Cambridge and South Cambs council leaders demand Mayor Palmer ‘comes clean’ over speedy exit of £150,000 a year combined authority chief executive
- Credit: Archant
Two Cambridgeshire council leaders today call for Mayor James Palmer to come clean over the rapid – and surprise – departure of the £150,000 year chief executive of the Cambridgeshire and Peterborough Combined Authority.
Councillor Lewis Herbert, Labour leader of Cambridge City Council and Councillor Bridget Smith, Lib Dem leader of South Cambs District Council, want more details from Mayor Palmer than he has so far been prepared to release.
Chief executive Martin Whiteley returned from holiday last month and suddenly left with Mayor Palmer explaining his departure only in terms of him having decided the “time is right to move on to new challenges”.
But that explanation – squeezed out of Mayor Palmer 10 days after Mr Whiteley began a period of ‘gardening leave’ (he’s being paid until October 1) has failed to satisfy Cllr Herbert and Cllr Smith.
They’ve tabled a motion to next Wednesday’s board meeting of the combined authority – of which they are both members - demanding Cambridgeshire and Peterborough residents and councillors across the county “be told the truth by Mayor Palmer over the recent ‘departure’ of Martin Whiteley in August.”
In a statement they said: “We believe that evidence points to it being a dismissal by the mayor.
“This would breach the combined authority constitution which is quite clear that only the full combined authority can make a decision to dismiss the chief executive.”
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They added: “We take the view that the combined authority is departing far too often from the agreed devolution deal and its own constitution. “
The two leaders say that signs pointing to a dismissal by the mayor include
-“the suddenness and secretiveness of the process and no publication of details on any deal, including whether compensation was paid to the chief executive”.
They also said no report on Mr Whiteley’s departure is being made either to next week’s board meeting or to the scrutiny committee two days before “and nothing in writing to combined authority board members or shared within the organisation.”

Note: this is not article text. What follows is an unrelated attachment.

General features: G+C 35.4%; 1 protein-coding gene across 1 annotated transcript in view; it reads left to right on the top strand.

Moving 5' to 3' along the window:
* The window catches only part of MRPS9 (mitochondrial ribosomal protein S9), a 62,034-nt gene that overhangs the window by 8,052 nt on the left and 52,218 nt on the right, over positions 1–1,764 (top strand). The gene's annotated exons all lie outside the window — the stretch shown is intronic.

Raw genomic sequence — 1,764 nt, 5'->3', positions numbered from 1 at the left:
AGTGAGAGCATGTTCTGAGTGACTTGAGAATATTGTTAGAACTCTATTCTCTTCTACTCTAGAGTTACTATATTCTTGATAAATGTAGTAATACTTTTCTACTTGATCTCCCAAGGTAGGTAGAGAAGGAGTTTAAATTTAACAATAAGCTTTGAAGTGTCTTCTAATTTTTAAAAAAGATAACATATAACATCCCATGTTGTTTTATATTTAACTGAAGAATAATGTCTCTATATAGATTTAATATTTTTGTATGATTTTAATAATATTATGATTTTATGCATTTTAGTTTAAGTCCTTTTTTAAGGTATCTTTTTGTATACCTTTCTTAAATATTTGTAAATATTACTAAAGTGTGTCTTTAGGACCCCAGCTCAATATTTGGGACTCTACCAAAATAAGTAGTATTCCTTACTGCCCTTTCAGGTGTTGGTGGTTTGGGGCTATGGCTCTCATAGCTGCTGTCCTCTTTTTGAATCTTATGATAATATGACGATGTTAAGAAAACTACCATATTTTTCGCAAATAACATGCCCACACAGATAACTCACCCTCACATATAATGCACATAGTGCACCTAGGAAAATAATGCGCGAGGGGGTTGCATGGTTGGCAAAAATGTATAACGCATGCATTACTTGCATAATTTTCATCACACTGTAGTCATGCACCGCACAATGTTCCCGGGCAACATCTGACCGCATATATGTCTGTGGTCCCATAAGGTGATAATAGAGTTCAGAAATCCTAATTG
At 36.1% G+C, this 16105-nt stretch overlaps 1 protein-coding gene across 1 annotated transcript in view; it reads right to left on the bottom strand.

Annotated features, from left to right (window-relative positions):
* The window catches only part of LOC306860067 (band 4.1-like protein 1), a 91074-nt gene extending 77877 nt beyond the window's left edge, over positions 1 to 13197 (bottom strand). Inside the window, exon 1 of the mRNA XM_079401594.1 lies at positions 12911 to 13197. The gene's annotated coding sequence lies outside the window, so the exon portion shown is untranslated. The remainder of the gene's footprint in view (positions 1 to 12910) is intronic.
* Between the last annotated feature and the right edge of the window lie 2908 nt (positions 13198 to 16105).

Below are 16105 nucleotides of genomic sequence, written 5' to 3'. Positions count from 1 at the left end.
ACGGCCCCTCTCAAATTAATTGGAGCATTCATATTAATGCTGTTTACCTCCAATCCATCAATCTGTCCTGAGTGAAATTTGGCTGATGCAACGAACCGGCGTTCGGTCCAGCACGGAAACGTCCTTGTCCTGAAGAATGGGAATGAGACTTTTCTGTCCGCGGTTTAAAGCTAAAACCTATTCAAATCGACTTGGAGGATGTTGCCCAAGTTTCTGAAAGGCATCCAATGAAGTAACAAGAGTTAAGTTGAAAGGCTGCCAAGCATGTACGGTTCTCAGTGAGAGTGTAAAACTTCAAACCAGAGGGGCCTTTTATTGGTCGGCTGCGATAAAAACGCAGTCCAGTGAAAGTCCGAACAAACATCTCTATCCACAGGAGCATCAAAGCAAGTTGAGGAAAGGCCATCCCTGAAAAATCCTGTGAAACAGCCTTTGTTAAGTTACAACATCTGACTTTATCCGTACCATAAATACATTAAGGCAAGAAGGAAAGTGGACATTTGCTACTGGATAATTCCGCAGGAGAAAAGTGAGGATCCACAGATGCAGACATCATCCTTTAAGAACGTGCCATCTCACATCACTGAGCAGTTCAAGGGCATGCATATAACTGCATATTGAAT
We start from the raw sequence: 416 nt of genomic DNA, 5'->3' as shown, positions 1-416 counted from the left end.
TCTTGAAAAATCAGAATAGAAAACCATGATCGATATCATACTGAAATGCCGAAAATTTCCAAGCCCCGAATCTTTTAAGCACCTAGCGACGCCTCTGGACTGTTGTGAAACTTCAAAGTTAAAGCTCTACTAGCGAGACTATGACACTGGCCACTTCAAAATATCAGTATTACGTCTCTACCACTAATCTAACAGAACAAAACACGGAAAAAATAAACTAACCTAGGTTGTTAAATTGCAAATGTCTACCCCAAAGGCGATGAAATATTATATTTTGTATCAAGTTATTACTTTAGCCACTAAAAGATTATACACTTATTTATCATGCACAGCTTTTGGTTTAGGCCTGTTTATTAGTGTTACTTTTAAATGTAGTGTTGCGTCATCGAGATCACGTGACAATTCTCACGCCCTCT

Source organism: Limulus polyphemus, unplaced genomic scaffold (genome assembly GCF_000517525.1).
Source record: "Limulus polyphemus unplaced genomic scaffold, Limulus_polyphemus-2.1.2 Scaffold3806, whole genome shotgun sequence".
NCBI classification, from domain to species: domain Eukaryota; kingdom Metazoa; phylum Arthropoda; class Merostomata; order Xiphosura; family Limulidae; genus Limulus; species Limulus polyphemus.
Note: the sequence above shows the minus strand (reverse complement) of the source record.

They say the departure of the chief executive adds to the list of senior positions at the combined authority with no permanent post holders including the vacant director of infrastructure and transport and director of finance roles.
Both leaders say that such is the lack of information coming from Mayor Palmer that the first members knew of the appointment of former Soham county councillor Paul Raynes to a director’s role and Mr Whiteley’s departure were through my reports throughout August.
“It has disturbed us that recent senior staff changes have occurred without any written communication with board members or formal public statements, with details carried by the Cambs Times newspaper on major appointments and the chief executive before any information was shared or reported to the board,” says their statement.
“The combined authority also agreed to create and rent a large office in Alconbury in the summer, but it is currently being run increasingly from Ely where the mayor’s office is. “
Both council leaders now want an independent review of the combined authority to include delivery objectives for 2018/2019; governance, top to bottom staffing, operations and project delivery.
“It is only by commissioning an outside body to conduct such a review that board members, partner organisations and the public gain sufficient assurance as to its impact, independence and transparency,” says their statement.
Other parts of the motion include a review of the “100 plus commitments made in year one, where they are going and what priority each gets - they cannot all be progressed immediately now”.
And they want “re-engagement with councils to get specific inputs and an officer input from each, and re-establish the partnership working which underpinned the original devolution”.
Legal officer Kim Sawyer and John Hill, chief executive of East Cambs District Council, have been appointed as joint acting chief executives until March 31 next year – unless a new permanent chief executive is appointed in the meantime.
Board papers show the “costs of these interim arrangements up to March 31, 2019 are estimated at £81,000 including on costs.
“This includes a payment of £43,547 to East Cambridgeshire District Council and acting up allowances of £28,908 plus on costs”.